1) identify the entity as a "known" entity;

2) verify that the identity being asserted by the entity is its true identity; and,

3) provide an audit trail, which memorializes the reasons for trusting the identity of the entity.

In the physical world, much of the perceived security of systems relies on physical presence. Traditionally, in order to open a bank account, an applicant must physically appear at a bank branch, assert an identity, fill out forms, provide signatures on signature cards, etc. It is customary for the bank to request of the applicant that they provide one or more forms of identification. This is the bank's way of verifying the applicant's asserted identity. If the bank accepts, for instance, a driver's license in accepting as a form of identification, then the bank is actually relying on the processing integrity of the systems of the state agency that issued the driver's license that the applicant is who he/she has asserted themselves to be.

The audit trail that the bank maintains includes all of the forms that may have been filled out (including signature cards), copies of important documents (such as the driver's license), and perhaps a photo taken for identification purposes. This process highlights the reliance that a trusted identification and authentication process has on physical presence.

In the electronic world, the scenario would be much different. An applicant would appear at the registration web site for the bank, enter information asserting an identity and click a button to continue the process. With this type of registration, the only audit trail the bank would have is that an entity from a certain IP address appeared at the web site and entered certain information. The entity may actually have been an automated device. The IP address that initiated the transaction is most likely a dynamically-assigned address that was issued from a pool of available addresses. In short, the bank really has no assurance of the true identity of the entity that registered for the account.

To resolve this issue, many providers of electronic commerce sites have begun to rely on mechanisms that do not happen as part of the actual electronic transaction to help provide assurance that the transaction is authentic. These mechanisms are generally referred to as "out-of-band" mechanisms. The most frequently used out-of-band authentication mechanism is sending the end user a piece of mail via the United States Postal Service or other similar delivery services. The piece of mail sent to the end user will contain some piece of information that the site requires the end user to possess before proceeding with the registration.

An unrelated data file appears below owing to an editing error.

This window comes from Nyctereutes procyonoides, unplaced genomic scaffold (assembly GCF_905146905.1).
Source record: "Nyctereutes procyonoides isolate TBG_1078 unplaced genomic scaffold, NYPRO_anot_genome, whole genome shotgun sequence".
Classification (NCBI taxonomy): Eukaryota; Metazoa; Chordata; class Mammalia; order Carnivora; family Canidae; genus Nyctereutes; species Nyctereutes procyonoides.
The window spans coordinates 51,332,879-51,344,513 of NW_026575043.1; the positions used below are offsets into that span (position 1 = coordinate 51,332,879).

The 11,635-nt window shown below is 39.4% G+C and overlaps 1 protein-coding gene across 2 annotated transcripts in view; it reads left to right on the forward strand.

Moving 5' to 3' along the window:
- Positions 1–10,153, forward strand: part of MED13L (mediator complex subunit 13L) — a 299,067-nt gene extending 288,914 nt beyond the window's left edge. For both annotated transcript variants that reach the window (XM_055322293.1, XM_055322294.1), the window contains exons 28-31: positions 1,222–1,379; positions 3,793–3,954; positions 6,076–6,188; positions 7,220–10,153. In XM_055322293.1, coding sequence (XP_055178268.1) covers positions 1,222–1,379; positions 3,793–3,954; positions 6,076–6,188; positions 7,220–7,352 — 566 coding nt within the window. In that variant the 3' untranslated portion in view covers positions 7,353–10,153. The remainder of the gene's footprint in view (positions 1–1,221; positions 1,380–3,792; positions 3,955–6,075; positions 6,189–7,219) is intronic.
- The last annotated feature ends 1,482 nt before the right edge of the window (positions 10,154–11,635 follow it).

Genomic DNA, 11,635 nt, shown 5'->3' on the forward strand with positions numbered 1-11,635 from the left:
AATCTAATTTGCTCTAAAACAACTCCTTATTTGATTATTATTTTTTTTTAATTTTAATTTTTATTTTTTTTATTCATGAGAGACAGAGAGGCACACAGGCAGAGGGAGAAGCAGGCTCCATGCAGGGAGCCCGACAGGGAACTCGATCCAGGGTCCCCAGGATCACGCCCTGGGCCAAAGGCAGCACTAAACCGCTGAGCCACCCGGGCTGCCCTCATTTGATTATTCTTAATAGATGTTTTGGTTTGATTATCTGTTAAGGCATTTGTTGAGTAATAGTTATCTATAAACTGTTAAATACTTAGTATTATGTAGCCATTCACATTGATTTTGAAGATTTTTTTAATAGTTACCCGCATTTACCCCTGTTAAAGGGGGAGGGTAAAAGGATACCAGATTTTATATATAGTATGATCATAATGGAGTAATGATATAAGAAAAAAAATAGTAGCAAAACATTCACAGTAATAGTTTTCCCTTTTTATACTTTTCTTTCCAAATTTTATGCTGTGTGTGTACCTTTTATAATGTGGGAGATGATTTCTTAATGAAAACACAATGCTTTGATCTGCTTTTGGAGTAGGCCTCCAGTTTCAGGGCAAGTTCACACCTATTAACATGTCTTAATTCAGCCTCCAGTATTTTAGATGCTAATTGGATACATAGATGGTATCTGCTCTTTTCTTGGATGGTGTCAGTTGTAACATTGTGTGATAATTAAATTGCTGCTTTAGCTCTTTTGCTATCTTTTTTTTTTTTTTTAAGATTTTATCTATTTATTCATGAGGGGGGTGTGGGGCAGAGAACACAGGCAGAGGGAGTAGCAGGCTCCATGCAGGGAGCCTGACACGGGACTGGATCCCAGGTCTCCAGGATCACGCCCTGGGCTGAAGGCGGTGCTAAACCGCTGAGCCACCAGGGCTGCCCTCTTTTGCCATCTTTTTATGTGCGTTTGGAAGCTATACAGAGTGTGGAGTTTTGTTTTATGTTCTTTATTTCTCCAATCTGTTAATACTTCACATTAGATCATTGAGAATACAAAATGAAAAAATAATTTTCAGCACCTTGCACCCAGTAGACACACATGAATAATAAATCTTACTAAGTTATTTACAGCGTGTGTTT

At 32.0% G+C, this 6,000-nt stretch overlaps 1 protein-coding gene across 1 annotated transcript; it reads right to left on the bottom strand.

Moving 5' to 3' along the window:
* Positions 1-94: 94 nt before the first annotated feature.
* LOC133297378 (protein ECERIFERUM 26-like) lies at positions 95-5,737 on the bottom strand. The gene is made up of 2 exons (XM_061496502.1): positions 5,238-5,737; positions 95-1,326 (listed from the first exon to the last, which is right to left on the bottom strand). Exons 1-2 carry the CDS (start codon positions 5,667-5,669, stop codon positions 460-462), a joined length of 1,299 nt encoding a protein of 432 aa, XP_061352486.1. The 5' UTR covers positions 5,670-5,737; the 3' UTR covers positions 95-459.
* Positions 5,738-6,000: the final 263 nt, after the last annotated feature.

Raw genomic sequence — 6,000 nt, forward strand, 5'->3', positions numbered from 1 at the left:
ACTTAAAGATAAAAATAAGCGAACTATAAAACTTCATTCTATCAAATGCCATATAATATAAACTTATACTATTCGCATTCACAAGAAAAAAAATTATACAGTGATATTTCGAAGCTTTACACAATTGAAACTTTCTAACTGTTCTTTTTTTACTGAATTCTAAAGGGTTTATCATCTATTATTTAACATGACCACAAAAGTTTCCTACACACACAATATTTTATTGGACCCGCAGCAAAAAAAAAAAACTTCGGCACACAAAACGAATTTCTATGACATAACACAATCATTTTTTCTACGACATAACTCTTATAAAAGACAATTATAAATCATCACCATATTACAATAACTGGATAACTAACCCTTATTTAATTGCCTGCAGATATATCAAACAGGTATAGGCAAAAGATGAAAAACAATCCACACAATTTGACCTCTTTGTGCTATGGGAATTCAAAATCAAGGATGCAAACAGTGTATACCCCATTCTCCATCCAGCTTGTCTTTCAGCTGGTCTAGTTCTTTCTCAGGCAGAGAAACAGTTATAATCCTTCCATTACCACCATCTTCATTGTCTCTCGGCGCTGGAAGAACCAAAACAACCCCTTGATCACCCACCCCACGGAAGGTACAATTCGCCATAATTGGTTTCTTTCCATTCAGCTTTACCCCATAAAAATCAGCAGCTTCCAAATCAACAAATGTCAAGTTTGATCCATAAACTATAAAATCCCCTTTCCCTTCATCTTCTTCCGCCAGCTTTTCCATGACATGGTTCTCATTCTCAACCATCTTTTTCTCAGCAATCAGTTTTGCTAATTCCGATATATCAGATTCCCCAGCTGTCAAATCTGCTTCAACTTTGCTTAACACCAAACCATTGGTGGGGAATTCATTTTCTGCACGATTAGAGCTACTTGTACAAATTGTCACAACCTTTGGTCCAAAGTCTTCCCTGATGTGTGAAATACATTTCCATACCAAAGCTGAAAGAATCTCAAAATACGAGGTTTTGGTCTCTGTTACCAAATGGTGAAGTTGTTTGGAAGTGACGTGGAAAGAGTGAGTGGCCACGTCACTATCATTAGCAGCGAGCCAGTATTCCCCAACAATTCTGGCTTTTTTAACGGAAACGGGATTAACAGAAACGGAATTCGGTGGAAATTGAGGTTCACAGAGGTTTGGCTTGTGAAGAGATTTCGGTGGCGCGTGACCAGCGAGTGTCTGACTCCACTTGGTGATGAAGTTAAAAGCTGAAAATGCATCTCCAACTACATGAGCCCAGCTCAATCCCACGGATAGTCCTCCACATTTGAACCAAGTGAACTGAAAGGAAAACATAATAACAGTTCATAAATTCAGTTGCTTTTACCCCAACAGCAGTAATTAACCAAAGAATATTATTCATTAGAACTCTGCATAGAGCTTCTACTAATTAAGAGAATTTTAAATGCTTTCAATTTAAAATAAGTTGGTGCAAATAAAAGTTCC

By sending something (e.g.,., a PIN number) through the mail, and then requiring the end user to utilize that piece of information to '"continue" on the web site, the provider of the site is relying on the deterrent effects of being forced to receive a piece of mail at a location, including but not limited to, the federal laws that are intended to prevent mail fraud. The primary drawback of using the mail is that it is slow. In addition, there is no audit trail. In this day and age of the Internet, waiting "7-10 days" for a mail package to arrive is not ideal for the consumer or the e-commerce site.

An authentication factor is anything that can be used to verify that someone is who he or she purports to be. Authentication factors are generally grouped into three general categories: something you know, something you have, and something you are.

A "something you know" is a piece of information which alone, or taken in combination with other pieces of information, should be known only by the entity in question or those whom the entity in question should trust. Examples are a password, mother's maiden name, account number, PIN, etc. This type of authentication factor is also referred to as a "shared secret".